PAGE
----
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Wednesday, March 18, 2009

BILINGUAL

Calligraphy still holds the key to mastering kanji


I recently encountered a new term that's a real mouthful: IT依存性漢字健忘症 (IT izonsei kanji kenbōshō, kanji amnesia due to dependence on information technology). The word acknowledges that the proliferation of word processors has weakened people's ability to recall both individual kanji characters and compound words.

This has been a hot topic lately, thanks to Prime Minister Taro Aso's occasional gaffes at misreading kanji during deliberations in the national Diet, which has resulted in Aso being singled out as a dysfunctional speaker of his own language.

This may not be entirely fair to Mr. Aso. In a recent survey in one of the vernacular newspapers, 85 percent of respondents conceded their ability to read and write kanji had declined.

Despite the fact that Japanese people, from their political leaders on down, are struggling with kanji, the Education Ministry announced in January that it will increase the number of 常用漢字 (jōyō kanji, kanji in common use) by 191 and drop five others, raising the overall total in use from 1,945 to 2,131.

Those 2,131, however, only concern people who will be tested on their knowledge. Book and magazine publishers take their own approach, making the actual number of characters in use impossible to verify. What's more, the whole notion of "in use" itself is completely arbitrary.

If your goal is to acquire a functioning knowledge of written Japanese, don't let yourself get bogged down by the numbers. The immediate goal in acquiring any language should always be to raise the platform of your ability to learn. And if you are serious about wanting to master kanji, I would strongly suggest you incorporate calligraphy into your study program.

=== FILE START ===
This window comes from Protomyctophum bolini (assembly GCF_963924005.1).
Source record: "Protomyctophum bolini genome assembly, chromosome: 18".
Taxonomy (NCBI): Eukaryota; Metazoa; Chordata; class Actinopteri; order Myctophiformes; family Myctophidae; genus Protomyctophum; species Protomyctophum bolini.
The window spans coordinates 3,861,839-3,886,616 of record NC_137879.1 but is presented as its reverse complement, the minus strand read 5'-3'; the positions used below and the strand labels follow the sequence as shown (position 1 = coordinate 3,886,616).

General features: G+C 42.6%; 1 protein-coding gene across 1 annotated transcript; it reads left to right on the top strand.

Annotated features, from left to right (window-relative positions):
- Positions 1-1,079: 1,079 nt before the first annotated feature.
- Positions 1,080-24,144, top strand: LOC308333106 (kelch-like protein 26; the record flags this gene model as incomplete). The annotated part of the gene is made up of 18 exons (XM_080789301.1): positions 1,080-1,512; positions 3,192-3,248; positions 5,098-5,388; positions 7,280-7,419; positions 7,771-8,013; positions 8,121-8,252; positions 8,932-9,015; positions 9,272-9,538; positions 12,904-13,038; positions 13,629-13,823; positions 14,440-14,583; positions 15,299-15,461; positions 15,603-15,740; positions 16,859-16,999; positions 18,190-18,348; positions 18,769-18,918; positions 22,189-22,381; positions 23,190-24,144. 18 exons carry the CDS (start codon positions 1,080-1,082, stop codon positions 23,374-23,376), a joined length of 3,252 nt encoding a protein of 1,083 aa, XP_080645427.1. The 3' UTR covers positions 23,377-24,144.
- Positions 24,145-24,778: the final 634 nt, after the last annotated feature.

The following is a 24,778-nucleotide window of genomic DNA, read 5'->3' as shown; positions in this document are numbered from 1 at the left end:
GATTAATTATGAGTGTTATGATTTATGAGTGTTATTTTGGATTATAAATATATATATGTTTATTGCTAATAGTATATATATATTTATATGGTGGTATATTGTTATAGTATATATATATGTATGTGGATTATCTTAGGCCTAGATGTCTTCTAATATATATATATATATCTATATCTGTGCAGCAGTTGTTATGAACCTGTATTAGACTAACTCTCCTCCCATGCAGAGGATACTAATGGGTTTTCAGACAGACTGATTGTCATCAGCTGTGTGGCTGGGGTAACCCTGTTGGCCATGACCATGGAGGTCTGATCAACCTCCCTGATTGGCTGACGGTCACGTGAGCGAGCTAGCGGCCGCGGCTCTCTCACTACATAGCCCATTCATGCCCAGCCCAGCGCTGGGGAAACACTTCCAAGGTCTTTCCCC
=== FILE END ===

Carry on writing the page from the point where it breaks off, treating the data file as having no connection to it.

Brush calligraphy, referred to in Japanese as 書道 (shodō) or お習字 (oshūji), is introduced as part of the 3rd grade curriculum at public schools.

Think back to the time before you ever learned a word of Japanese. You were probably already familiar with typefaces used to make the alphabet resemble Asian brush writing. These go by various names such as "Rickshaw" or "Chowfun" (which is Cantonese for "fried rice") and look "oriental" because they are made to appear thicker on one end, curving and then tapering to a point, as if written by a 筆 (fude ,writing brush) used for calligraphy.

But brush writing is not nearly as easy as the uninitiated might think. I still remember my very first calligraphy lesson, shortly before my 19th birthday. After demonstrating the basics of gripping the brush and applying it to paper, my teacher (who was from China) invited me to practice by writing out the two characters 三山, meaning "three mountains."

Since 三 (san, three) and 山 (san or yama, mountain) both consist of straight lines, and both are composed of just three strokes, writing them out appeared deceptively simple. I tried — and tried and tried — to write them symmetrically. What an exhausting chore that turned out to be!

That said, calligraphy has helped my studies immensely and I can think of at least four good reasons for taking it up as a means of mastering kanji:

1. By writing down characters in a slow and deliberate manner, you will be able to concentrate on composing each character on a physical level, which helps to transcend rote memorization.

2. The learning process is also aided because breaking down the characters into their respective components heightens your awareness of the ways they convey sound and meaning.

3. Good brushmanship is an essential component in your overall literacy. Over the long run, being able to write well will raise self confidence in your ability to communicate in Japanese. Those who see your writing will also intuitively understand that your grasp of their language has advanced to the point where they can exchange ideas with you, an essential step toward overall fluency.

4. By appreciating kanji not only as a writing system but as an art form in itself, you'll acquire an awareness of the huge stylistic variations in newspaper headlines, brand names and company logos, which make it a running feast for the eyes and for the mind.

A working knowledge of calligraphy, then, is the first step toward nurturing an appreciation for the aesthetic appeal of kanji, which will give you a never-ending stream of practical insights into the language and the culture.

In next week's installment, I'll get down to the nitty-gritty of kanji calligraphy.



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